By Angela Colley
NEW YORK (MoneyTalksNews)Appliances, both large and small, just aren't what they used to be. Case in point: I'm using a 10-year-old food processor borrowed from my mother because the blade in my one-year-old KitchenAid stopped spinning.
Here are some disturbing statistics from Consumer Reports. In three to four years, here are the odds of an appliance breaking down:
- Side-by-side fridge with an ice maker 36%.
- Dishwasher 20%.
- Washing machine (front load) 25%.
Buy one of those appliances and you have about a 1-in-4 chance of calling a repairman in the next few years.
What causes modern appliances to be so risky? In the video below Money Talks News founder Stacy Johnson explains. Check it out and then read on to see what you can do to keep the repair costs down.
Let's talk more about today's appliances and how you can repair them at less cost.
Why appliances aren't what they used to be
Three months ago my old gas dryer finally called it quits. I bought it used almost 10 years after it was manufactured and it lasted another two years. Instead of calling a repairman, I opted to buy a slightly used, less than two-year-old model with all the bells and whistles. Less than a month later, it stopped working. The dryer won't turn on anymore, which left me wondering how something practically brand new didn't hold up as well as a 12-year-old appliance.
The answer turned out to be all those bells and whistles. Modern appliances have gone digital with electronic motherboards and LED screens, and features like moisture sensors and energy-efficient cycles. They do more, but also have a lot more that can go wrong.
Another problem we're facing: Things aren't made as well as they once were. A report on The Huffington Post from Next Avenue said:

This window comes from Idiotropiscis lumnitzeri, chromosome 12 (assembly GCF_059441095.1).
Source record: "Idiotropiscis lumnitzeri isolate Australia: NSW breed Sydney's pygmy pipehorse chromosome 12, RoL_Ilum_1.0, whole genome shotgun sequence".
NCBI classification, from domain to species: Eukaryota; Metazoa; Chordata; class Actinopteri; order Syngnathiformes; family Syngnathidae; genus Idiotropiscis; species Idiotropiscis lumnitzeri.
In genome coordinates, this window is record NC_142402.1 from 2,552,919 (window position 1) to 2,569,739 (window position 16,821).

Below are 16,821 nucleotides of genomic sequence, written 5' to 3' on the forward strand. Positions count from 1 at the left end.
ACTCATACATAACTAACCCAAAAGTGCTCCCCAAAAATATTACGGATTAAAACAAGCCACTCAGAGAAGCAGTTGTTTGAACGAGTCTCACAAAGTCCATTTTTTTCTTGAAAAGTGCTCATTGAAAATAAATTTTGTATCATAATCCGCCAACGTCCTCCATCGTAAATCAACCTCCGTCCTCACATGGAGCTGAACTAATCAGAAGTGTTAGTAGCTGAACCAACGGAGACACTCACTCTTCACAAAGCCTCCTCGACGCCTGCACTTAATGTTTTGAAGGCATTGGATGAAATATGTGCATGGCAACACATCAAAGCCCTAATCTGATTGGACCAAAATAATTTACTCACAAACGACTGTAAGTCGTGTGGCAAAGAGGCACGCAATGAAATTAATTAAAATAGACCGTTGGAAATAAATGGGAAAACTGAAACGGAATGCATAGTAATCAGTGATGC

As (MIT lecturer Daniel) Braunstein tells it, many consumer-product companies have moved their manufacturing offshore, delegating design and engineering to contractors, which can create a conflict of interest.
A contractor, Braunstein says, might try to lure corporate customers by keeping the cost of its design and engineering services low. "The result becomes focused on the factory's bottom line instead of the interests of the consumer," he explains. Trimming costs can mean taking shortcuts that negatively impact the appliance's quality.
Learn how to DIY
According to reference site Homewyse, the average cost to repair an appliance ranges from $254 to $275. That's not exactly pocket change, but there is something you can do about it learn how to make some repairs yourself.
Some modern appliances aren't too difficult to repair. Stacy Johnson installed an ice maker in his refrigerator. I repaired the switchboard on my dryer.
Check out these sites for DIY instructions:
- The Family Handyman Appliance Repair Projects
- YouTube The Samurai Appliance Repair Academy
- Home Depot How-To Community
- Lowe's How-To Projects
Find cheaper parts
When buying replacement parts, compare prices at two or more sources to make sure you're getting the best deal. While the manufacturer might sell the part you need, you can probably find it cheaper at another retailer. Check out:
- Lowe's Appliance Parts
- Home Depot Appliance Parts, Filters and Accessories
Before you buy, make sure the company has a return policy in case you accidentally order the wrong part or it arrives damaged or doesn't work.
Know when to let go
First, don't count on an extended warranty to cover repairs. According to a study by Consumer Reports, appliances typically don't break until after the standard extended warranty expires, meaning you'll have spent $142 or so and will still end up paying for service calls when the appliance breaks. Skip the warranty.
When your appliance breaks down, get estimates for the repair cost rather than just calling the first repairman in the phone book. I made this mistake once and ended up paying $92 for a service call just to have the repair guy tell me he couldn't fix it that day. Instead, call three or more service companies and ask what they charge.
Once you know the likely repair cost, consider this rule of thumb from Consumer Reports: Replace the appliance if the repair will cost more than half the cost of a new one. Otherwise, you might end up paying for the repair now, only to have the appliance break again later on.
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